2 H2O (l)  2 H2 (g) + O2 (g)
Decomposition Reactions
Example:
Calcium carbonate (limestone) is decomposed into carbon
dioxide and calcium oxide (lime).
CaCO3(s)  CaO (s) +
CO2 (g)
Decomposition Reactions
Reactants:
One compound
Reaction type:
Decomposition
Equation type:
AX ® A + X
Products:
Any combination of elements and
compounds
Single-Replacement Reactions
Single-Replacement Reaction
One element appears to replace another in a compound:
Single-Replacement Reactions
Example:
Potassium is able to replace hydrogen in water.
2 K(s) + 2 HOH (l)

H2 (g) + 2 KOH (aq)
Single-Replacement Reactions
Example:
A copper strip is placed in a solution of silver nitrate.
Solution:
Copper displaces silver from silver nitrate
Cu (s) + 2AgNO3 (aq)  Cu(NO3)2 (aq) + 2 Ag (s)
The reverse reaction does not occur
Single-Replacement Reactions
Example:
A magnesium strip is placed in a solution of hydrochloric acid.
Mg (s) + 2HCl (aq)  MgCl2 (aq) + H2 (g)
Magnesium displaces hydrogen from acid
Single-Replacement Reactions
Summary:
Single-Replacement Reactions
Reactants:
Element (A) plus a solution of an acid
or an ionic compound (BX)
Reaction type:
Single-replacement
Equation type:
A + BX ® AX + B
Products:
Element (B) must be less active than
element A
Double-Replacement Reactions
Double-Replacement Reaction
Ions of two reactants appear to change partners:
Double-Replacement Reactions
Double-Replacement Reaction between two ionic
compounds.
When solutions of two ionic compounds are mixed, positive
ions from one compound may combine with negative ions from
the other compound to form a solid (precipitate) or a molecular
compound (water, weak acid, weak base, gas)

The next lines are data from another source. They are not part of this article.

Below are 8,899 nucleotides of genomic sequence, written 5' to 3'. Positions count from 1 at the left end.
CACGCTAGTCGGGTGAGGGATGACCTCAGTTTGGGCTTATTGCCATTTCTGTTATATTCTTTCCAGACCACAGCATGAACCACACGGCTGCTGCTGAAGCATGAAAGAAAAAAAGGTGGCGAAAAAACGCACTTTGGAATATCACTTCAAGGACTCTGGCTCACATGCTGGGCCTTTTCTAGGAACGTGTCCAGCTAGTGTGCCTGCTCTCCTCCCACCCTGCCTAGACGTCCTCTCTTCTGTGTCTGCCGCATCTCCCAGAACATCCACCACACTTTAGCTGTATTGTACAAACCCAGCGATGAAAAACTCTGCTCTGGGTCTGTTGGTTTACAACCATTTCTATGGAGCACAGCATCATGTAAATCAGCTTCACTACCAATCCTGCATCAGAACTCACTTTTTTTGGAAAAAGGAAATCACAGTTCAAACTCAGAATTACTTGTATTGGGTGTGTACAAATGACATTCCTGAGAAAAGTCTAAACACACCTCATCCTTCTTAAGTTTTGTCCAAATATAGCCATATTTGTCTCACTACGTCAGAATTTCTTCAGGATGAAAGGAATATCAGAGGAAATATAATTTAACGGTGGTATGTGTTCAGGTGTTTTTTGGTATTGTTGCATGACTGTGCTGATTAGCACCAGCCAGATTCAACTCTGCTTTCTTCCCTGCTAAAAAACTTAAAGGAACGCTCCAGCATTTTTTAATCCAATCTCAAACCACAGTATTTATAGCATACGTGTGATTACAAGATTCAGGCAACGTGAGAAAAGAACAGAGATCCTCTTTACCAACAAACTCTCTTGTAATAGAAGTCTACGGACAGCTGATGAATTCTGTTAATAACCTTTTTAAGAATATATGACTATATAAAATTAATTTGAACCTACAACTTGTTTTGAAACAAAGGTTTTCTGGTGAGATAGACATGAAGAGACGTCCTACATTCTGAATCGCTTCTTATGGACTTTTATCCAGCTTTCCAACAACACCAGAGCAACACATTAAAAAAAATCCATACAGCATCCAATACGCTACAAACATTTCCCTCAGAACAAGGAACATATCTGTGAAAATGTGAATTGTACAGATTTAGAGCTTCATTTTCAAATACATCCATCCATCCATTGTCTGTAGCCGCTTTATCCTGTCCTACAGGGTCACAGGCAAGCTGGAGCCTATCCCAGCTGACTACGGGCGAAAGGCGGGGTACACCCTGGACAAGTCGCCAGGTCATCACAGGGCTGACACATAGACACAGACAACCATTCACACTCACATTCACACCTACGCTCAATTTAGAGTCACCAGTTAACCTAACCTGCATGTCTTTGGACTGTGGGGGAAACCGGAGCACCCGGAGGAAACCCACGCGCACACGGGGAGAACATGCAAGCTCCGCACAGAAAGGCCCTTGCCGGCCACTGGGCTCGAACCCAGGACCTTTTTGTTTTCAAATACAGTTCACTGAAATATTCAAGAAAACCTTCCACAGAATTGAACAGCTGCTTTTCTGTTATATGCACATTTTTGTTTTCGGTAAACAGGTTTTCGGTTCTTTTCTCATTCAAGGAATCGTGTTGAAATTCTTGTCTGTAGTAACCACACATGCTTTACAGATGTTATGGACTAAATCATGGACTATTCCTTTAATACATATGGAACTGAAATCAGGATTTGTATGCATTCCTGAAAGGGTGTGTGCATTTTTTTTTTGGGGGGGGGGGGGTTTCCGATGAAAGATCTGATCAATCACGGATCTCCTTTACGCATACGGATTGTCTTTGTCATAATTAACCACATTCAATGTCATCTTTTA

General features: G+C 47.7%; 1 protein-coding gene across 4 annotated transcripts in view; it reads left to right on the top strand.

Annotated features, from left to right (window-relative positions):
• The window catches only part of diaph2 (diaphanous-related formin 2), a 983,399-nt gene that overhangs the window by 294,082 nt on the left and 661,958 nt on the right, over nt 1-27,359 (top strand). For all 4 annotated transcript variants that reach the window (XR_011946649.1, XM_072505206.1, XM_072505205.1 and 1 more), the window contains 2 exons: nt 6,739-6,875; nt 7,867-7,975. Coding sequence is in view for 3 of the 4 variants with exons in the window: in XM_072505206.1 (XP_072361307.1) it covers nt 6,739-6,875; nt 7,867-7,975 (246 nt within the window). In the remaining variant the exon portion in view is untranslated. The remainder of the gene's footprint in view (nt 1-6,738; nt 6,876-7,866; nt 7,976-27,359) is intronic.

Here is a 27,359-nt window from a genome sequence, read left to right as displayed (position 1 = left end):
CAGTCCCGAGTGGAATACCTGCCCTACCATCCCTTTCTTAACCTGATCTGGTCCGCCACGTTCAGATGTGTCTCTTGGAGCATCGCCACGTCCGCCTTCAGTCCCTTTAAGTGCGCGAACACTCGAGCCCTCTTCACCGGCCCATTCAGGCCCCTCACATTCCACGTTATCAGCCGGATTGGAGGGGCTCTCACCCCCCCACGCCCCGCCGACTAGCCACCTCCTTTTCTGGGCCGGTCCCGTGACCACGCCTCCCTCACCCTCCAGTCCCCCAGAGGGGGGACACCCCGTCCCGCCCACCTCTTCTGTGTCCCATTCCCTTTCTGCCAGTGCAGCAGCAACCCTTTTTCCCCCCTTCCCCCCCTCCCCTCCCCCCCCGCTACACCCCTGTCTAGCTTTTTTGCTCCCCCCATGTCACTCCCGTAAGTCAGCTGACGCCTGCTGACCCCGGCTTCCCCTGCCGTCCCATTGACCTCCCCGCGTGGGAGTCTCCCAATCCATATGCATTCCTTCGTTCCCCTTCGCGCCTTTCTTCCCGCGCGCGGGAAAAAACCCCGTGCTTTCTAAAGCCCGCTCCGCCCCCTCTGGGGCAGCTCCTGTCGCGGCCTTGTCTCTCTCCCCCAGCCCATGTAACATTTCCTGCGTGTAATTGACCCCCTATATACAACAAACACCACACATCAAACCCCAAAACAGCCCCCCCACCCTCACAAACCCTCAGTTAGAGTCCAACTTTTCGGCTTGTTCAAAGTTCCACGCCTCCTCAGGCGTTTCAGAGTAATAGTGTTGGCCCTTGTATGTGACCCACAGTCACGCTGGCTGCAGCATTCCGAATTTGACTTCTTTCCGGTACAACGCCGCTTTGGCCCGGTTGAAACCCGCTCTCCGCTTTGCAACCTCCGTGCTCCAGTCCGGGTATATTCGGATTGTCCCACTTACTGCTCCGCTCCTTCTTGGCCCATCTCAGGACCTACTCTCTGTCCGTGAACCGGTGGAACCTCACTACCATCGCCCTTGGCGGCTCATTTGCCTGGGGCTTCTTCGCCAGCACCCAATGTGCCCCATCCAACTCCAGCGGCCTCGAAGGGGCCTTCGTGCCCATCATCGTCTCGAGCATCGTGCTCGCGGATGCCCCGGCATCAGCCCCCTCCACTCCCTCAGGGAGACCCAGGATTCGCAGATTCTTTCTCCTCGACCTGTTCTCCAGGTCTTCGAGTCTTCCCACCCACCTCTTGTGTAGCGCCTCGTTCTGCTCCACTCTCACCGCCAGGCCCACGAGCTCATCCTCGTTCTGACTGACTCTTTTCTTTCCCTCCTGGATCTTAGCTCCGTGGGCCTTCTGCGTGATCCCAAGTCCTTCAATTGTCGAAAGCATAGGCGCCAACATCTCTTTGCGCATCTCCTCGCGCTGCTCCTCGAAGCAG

Formation of a precipitate
Formation of silver chloride precipitate from sodium chloride and
silver nitrate.
NaCl (aq)
+
AgNO3 (aq) 
NaNO3 (aq) + AgCl (s)
Formation of barium
® sulfate precipitate from barium chloride and
sodium sulfate.
BaCl2 (aq) + Na2SO4 (aq)  BaSO4 (s) +
2 NaCl (aq)
Neutralization Reactions: Formation of water
Neutralization reaction is a reaction between an acid and a base.
One hydrogen ion from acid reacts with one hydroxide ion
from a base to form one water molecule.
Neutralization of hydrochloric acid by sodium hydroxide.
HCl (aq) +
NaOH (aq) 
NaCl (aq) +
H2O (l)
Reaction between sulfuric acid and solid aluminum hydroxide.
3 H2SO4 (aq) + 2 Al(OH)3 (s)  Al 2(SO4)3 (aq) + 3 H2O (l)
Formation of weak acid
Reaction of hydrochloric acid and sodium acetate to form acetic
acid (weak acid)
HCl (aq) + NaCH3CO2 (aq) 
NaCl (aq) + HCH3CO2 (aq)
Reaction between hydrochloric acid and sodium sulfide to form
hydrosulfuric acid (weak acid)
Na2S(aq) + 2 HCl (aq)  2 NaCl (aq) +
H2S (aq)
Formation of a gas
Reaction between hydrochloric acid and sodium carbonate to
form carbon dioxide gas
Na2CO3 (aq) + 2 HCl (aq)  2 NaCl (aq) +
H2O(l) + CO2 (g)
Double-Replacement Reactions
Summary:
Double-Replacement Reactions
Reactants:
Solutions of two ionic compounds,(AX + BY)
Reaction type:
Double-replacement
Equation type:
AX + BY ® AY + BX
Products:
Two new compounds (AY + BX), one of
which may be a solid, water, weak acid,
weak base, or a gas
Summary
Homework
Homework: 9, 15, 19, 23, 27, 29, 31, 35, 39, 53, 59, 69, 76